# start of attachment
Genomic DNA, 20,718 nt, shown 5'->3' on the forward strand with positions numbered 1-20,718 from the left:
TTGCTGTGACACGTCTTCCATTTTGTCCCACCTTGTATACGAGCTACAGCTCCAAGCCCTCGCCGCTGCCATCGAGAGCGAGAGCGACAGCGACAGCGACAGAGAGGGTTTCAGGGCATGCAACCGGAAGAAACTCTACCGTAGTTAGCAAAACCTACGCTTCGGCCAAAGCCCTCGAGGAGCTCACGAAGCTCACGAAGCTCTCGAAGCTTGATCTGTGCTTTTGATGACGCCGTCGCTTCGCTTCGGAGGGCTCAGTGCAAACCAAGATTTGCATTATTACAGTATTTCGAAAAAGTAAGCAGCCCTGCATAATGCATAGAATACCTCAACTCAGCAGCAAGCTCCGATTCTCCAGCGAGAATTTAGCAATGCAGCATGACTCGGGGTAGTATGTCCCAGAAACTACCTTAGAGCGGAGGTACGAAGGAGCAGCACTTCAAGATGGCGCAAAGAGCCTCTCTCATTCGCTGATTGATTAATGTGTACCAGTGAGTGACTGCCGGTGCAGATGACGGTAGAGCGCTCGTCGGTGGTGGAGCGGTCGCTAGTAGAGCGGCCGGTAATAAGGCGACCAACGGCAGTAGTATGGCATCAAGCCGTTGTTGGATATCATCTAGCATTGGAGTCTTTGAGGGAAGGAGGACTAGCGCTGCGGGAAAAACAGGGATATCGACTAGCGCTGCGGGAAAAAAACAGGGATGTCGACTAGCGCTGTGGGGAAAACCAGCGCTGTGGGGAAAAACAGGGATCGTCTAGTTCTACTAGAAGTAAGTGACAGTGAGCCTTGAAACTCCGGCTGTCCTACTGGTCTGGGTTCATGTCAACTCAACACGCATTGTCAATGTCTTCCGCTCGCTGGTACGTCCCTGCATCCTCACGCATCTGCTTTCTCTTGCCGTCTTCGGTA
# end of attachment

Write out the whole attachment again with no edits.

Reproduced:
Genomic DNA, 20,718 nt, shown 5'->3' on the forward strand with positions numbered 1-20,718 from the left:
TTGCTGTGACACGTCTTCCATTTTGTCCCACCTTGTATACGAGCTACAGCTCCAAGCCCTCGCCGCTGCCATCGAGAGCGAGAGCGACAGCGACAGCGACAGAGAGGGTTTCAGGGCATGCAACCGGAAGAAACTCTACCGTAGTTAGCAAAACCTACGCTTCGGCCAAAGCCCTCGAGGAGCTCACGAAGCTCACGAAGCTCTCGAAGCTTGATCTGTGCTTTTGATGACGCCGTCGCTTCGCTTCGGAGGGCTCAGTGCAAACCAAGATTTGCATTATTACAGTATTTCGAAAAAGTAAGCAGCCCTGCATAATGCATAGAATACCTCAACTCAGCAGCAAGCTCCGATTCTCCAGCGAGAATTTAGCAATGCAGCATGACTCGGGGTAGTATGTCCCAGAAACTACCTTAGAGCGGAGGTACGAAGGAGCAGCACTTCAAGATGGCGCAAAGAGCCTCTCTCATTCGCTGATTGATTAATGTGTACCAGTGAGTGACTGCCGGTGCAGATGACGGTAGAGCGCTCGTCGGTGGTGGAGCGGTCGCTAGTAGAGCGGCCGGTAATAAGGCGACCAACGGCAGTAGTATGGCATCAAGCCGTTGTTGGATATCATCTAGCATTGGAGTCTTTGAGGGAAGGAGGACTAGCGCTGCGGGAAAAACAGGGATATCGACTAGCGCTGCGGGAAAAAAACAGGGATGTCGACTAGCGCTGTGGGGAAAACCAGCGCTGTGGGGAAAAACAGGGATCGTCTAGTTCTACTAGAAGTAAGTGACAGTGAGCCTTGAAACTCCGGCTGTCCTACTGGTCTGGGTTCATGTCAACTCAACACGCATTGTCAATGTCTTCCGCTCGCTGGTACGTCCCTGCATCCTCACGCATCTGCTTTCTCTTGCCGTCTTCGGTA